Customizing Nvidia Containers


Nvidia provides many containers that are optimized for use on their GPUs. These containers are very handy to have but sometimes they don't include everything that we might need. For instance, they have a set of Tensorflow containers but the containers don't include the matplotlib package. This page describes how to build a new container, using the original one that Nvidia provides as a starting point. In the example below, we will start with a TensorFlow 2 container that is provided by Nvidia and we will create a new Singularity Container that has everything from the original container but also includes the matplotlib package.

Nvidia GPU-optimized Container Catalog

To see the list of containers that Nvidia provides, go to . From here, you can search for containers. For instance, searching for Tensorflow shows:

Clicking on the TensorFlow container will give a bunch of information on the container, including how to use it:

The path to the container can be found by clicking on the "Copy Image Path" button and choosing one of the versions of the container. This will be used when we need to create a Definition file. As an example, the most recent one for TensorFlow 2 that I find points to: and this will be put into the new Definition file on the second line that starts with "From: "

Creating the Definition file with the Nvidia Container path:

On Katahdin, open a text editor and create a new file called "new_container.def with the following contents, where the second line includes the path that you got from the NGC site in the previous step:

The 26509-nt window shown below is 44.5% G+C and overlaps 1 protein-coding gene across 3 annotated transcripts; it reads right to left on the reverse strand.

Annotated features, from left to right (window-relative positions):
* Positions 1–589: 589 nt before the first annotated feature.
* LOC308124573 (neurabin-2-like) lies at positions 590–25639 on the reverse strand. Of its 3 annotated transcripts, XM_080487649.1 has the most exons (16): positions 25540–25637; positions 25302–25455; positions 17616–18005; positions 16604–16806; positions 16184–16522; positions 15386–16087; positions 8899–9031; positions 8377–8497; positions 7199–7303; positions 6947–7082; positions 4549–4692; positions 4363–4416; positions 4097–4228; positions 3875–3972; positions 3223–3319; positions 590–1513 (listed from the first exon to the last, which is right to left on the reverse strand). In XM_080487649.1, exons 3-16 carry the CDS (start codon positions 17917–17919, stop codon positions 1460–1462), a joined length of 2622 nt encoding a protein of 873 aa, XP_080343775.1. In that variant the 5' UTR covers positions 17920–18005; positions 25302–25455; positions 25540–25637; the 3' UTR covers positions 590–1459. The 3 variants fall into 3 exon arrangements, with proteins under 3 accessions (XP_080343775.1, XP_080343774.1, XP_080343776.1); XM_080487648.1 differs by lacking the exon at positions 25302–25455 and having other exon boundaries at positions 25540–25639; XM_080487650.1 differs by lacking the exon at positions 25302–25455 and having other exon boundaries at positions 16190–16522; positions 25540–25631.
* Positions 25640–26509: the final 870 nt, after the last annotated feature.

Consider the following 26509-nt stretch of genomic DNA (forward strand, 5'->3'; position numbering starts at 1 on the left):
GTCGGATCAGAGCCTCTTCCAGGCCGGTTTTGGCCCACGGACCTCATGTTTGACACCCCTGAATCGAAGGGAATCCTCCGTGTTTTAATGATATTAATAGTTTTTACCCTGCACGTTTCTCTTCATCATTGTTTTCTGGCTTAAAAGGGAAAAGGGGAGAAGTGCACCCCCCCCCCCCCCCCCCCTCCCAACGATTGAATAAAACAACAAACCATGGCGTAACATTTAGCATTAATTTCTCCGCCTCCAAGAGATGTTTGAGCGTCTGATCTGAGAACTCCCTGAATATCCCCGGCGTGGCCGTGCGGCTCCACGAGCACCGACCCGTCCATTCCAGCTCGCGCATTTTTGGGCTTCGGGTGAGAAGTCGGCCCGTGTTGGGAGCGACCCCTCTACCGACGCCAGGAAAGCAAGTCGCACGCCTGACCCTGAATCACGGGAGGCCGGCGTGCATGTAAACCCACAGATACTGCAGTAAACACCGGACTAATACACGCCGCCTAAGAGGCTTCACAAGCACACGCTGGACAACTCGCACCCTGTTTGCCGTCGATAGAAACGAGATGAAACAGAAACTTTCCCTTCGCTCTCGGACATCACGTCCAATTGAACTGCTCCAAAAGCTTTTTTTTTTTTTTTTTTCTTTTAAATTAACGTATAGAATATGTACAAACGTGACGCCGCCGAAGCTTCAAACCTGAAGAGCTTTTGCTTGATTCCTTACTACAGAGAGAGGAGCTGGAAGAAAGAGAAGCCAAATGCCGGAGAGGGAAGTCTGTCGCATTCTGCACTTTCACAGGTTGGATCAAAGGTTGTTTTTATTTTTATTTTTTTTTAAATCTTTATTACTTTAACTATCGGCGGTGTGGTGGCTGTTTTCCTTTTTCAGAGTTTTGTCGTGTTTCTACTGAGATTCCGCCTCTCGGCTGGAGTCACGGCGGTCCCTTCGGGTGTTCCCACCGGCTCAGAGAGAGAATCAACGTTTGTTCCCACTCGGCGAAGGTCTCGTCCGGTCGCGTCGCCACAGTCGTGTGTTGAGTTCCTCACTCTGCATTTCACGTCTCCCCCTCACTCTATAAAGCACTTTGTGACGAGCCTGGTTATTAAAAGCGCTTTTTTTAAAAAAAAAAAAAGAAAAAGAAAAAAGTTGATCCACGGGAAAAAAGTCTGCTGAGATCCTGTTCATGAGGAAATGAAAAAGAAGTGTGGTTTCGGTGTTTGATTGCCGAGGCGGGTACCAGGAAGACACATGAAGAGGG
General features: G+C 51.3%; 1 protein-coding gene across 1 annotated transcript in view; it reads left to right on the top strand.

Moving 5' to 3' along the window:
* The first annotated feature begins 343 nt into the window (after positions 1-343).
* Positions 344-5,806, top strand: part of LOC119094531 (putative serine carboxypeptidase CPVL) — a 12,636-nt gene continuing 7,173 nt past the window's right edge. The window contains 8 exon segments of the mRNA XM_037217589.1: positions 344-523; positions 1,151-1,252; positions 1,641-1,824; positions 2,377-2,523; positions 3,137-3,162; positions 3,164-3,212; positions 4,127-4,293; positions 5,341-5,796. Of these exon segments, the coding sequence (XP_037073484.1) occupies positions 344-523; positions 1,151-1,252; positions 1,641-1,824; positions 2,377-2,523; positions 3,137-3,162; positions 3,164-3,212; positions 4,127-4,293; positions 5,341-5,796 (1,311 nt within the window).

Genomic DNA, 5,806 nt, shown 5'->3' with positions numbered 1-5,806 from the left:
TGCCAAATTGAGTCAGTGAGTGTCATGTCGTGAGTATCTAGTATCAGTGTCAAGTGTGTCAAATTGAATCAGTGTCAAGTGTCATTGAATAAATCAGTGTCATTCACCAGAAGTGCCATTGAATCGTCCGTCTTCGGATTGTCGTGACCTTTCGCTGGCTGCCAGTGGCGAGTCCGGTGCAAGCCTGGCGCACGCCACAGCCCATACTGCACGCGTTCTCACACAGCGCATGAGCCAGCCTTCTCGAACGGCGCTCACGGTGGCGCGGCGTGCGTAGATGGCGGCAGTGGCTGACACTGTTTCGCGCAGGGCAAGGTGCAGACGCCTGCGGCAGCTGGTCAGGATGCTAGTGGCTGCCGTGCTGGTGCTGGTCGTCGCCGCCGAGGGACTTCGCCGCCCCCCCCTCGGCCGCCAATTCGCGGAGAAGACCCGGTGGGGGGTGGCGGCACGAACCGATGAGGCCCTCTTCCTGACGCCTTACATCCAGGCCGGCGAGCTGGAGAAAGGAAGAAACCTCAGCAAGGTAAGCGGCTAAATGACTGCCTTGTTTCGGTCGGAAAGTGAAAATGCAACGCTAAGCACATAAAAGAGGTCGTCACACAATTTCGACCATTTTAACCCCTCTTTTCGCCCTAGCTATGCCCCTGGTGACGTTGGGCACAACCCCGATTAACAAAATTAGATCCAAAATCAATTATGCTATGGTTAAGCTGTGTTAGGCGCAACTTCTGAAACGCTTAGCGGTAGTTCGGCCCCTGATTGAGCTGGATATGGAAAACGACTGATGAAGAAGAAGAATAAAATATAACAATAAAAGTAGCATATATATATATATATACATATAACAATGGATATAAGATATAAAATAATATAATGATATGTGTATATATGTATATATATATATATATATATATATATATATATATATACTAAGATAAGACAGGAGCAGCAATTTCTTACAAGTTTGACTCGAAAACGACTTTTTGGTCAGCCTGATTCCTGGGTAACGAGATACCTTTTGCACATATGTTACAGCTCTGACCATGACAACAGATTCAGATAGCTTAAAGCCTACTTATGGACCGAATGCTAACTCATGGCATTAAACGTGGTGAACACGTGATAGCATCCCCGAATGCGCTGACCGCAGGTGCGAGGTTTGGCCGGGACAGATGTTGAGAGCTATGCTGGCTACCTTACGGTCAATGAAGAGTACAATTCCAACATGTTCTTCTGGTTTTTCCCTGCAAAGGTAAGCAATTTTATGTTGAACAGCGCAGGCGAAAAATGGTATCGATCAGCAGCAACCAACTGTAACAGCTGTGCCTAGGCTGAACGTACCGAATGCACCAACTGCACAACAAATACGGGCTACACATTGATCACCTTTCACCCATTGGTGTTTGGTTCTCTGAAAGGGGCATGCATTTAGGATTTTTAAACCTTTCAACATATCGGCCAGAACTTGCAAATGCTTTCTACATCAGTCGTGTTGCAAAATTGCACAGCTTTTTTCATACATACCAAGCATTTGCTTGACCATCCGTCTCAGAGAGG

Bootstrap: docker



    DEBIAN_FRONTEND=noninteractive apt-get install -y --no-install-recommends \


    pip install matplotlib

    echo "Done"

The red line is what is being added to the container. You can add other things to the container using the "apt" command, other pip commands, and other ways too.

Save the file and then run the following commands to actually create the new container. The end result will be a file with a ".simg" extension that is placed in your home directory. The process will start by sshing to a system that has Nvidia GPUs. This might not exactly be necessary but it also takes the load off of Katahdin.

ssh grtx-1

module load singularity


singularity build --fakeroot $HOME/new_container.simg new_container.def

The third line sets up the TMPDIR variable for the singularity command to use. This is done for a couple of reasons but the biggest benefit is that the XDG_RUNTIME_DIR variable points to a tmpfs volume that gets created when you ssh to the grtx-1 system. This tmpfs volume is located in RAM so it is very fast. So, by setting TMPDIR to this directory in RAM, it will speed up the process of creating the container tremendously. 

The singularity command runs the "build" subcommand to build the .simg file and it uses the .def file to know how to build it. The "--fakeroot" parameter is needed in order for regular, not-root, accounts to be able to build the container.

Once the container has been created, you can use the container in a Slurm job with the following in your job submission script:

module load singularity

singularity run --nv new_container.simg python

where "" is the name of your python script.